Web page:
I rely on my second team to handle everything from developing and delivering briefings to ensuring quality client delivery across our entire social media portfolio, and I can honestly say that without them, my company’s social media efforts never would have scaled beyond what one person could do during a fraction of their day. It’s because of this second team that our social media efforts have scaled across the organization while still allowing me to take time off, have a baby, and do a better job of balancing my work and personal lives. And this second team wasn’t created on an org chart or via an email from the boss – it was created through good old-fashioned respect, cooperation, shared goals, and passion.

So how can you identify, develop, and empower your second team? Here are five helpful tactics that I’ve used:

  1. Diversify your people – your second team doesn’t have to be people under you on the org chart. They just have to be the people whom you trust and who believe in what you’re trying to do. They should also fill in your weaknesses with their strengths. That’s why I love working with Jacque Myers – she’s never afraid to tell me that I’m wrong.
  2. Stick your neck out for them – I want to create a culture of innovation among the people I work with, and for that to work, we need to not be afraid of taking risks. I often tell people to use their best judgment, but don’t worry about asking for approval for everything. If you get into a sticky situation, just direct it to me and I’ll take care of it. People can’t take risks if they fear for their jobs. Remove that fear as much as you can.
  3. Give them enough rope to succeed (or hang themselves) – Give them big picture initiatives and let them figure out the details on their own. Allow them the freedom to make it their own – after all, you don’t really have any sort of hammer to “make” them do it, so you have to rely on stirring their sense of ambition and initiative.
  4. Give them the credit – While I may ultimately end up being the one to actually give the presentation or submit the final product, I also realize that I had to rely on other people to get it to that point. Make sure others realize the role that they played and that without them, you wouldn’t have been able to deliver what you did.
  5. Put them out front – As the primary social media “evangelist” at my organization, I get lots of opportunities to brief very senior members of the firm, to give firm-wide presentations or to work on some very exciting new initiatives. As much fun as these opportunities may be, give some of them away. That presentation next week? See if you can tell the organizers that you can’t make it, but that you’ll be sending one of the top members of your team in your place. Then coach up that person and give them the tools/training/confidence they need to knock it out of the park.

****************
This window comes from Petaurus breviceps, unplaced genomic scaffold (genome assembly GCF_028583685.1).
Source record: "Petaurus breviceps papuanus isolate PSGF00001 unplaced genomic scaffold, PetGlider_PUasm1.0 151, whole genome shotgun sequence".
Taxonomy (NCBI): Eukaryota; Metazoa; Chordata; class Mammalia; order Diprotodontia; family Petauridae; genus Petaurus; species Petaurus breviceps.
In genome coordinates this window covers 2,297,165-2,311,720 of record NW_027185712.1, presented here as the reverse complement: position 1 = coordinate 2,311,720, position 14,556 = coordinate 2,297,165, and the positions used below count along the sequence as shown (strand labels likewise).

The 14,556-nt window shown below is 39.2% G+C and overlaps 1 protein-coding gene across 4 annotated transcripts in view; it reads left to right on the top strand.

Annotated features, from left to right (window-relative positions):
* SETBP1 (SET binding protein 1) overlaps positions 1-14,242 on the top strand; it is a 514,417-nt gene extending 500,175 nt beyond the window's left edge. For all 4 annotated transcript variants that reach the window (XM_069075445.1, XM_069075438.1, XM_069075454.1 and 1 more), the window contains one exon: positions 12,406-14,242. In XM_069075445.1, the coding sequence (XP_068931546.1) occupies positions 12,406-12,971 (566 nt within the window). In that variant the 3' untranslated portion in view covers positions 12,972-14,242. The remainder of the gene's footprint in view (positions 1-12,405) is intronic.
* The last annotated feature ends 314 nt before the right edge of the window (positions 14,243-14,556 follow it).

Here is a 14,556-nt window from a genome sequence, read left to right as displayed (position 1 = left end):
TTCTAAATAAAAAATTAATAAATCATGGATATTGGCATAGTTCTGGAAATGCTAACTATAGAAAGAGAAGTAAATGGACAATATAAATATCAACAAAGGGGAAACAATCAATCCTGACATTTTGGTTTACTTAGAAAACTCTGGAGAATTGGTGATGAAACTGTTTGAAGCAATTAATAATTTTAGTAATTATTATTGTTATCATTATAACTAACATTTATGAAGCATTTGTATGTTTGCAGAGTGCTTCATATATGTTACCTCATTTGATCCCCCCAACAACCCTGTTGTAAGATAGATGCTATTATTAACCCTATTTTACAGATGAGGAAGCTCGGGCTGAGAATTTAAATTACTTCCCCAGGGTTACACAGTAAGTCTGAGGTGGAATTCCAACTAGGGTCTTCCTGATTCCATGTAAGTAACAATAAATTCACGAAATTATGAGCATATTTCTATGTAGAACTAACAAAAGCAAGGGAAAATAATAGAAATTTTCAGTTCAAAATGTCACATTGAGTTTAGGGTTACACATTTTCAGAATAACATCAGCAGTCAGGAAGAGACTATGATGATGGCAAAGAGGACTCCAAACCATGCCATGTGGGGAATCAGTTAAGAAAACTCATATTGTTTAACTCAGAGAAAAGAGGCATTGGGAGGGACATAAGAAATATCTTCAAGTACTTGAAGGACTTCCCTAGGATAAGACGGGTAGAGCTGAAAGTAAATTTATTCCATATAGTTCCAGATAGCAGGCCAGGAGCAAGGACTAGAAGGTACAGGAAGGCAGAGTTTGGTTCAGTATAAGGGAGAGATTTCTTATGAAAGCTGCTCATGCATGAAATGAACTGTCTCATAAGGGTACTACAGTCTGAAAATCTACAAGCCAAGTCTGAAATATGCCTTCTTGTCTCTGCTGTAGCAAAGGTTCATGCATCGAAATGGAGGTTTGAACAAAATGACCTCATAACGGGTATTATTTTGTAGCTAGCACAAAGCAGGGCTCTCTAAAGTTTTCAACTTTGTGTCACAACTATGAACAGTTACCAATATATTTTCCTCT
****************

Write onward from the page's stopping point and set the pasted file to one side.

These are just five of the tactics that I’ve used – regardless of which ones you use, remember that the best second teams are created out of leadership, respect, and inspiration, not by org charts and memos.

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But I Don’t WANNA Change!

How many of us have thought (or said) those words? Whether we like it or not, social media has changed the way we communicate and interact with other people. For some that change has been exciting for others it has been exhausting, but for anyone engaged in social media, they have already accomplished one thing – they have changed their behavior.

Clay Shirky has an excellent quote in this short video, where he says, “A revolution doesn’t happen when a society adopts new tools, it happens when a society adopts new behaviors.” This has become a sort of mantra for me – it’s about changing behaviors, it is not about getting people to use a wiki/blog/social networking site, etc.

I recently gave a presentation to a regional International Association of Business Communicators’ (IABC) conference in Philadelphia. The subject was using change management methods to encourage social media adoption within organizations. I was excited to share my ideas about something that I felt way too many social media enthusiasts overlook – the fact that if you expect people to adopt new tools, what you are asking them to do is to fundamentally change their behavior. To do that effectively within an organization you need to use change management.

Dr. John Kotter wrote a revolutionary book in the 1990s called Leading Change. The principles of that book can be found on his website, and what I like about them is that they are universal truths. This isn’t some convoluted graphic model that shows 47 change management processes running in parallel. (Can you tell I hate those?) These are basic principles about human and organizational behavior. It doesn’t matter if you sell shoes, computers, or services, these truths can help your organization transform.

For the IABC presentation, I took Kotter’s principles and applied them to encouraging social media adoption within organizations. During my presentation there were two key questions that really brought home the specific challenges people are facing.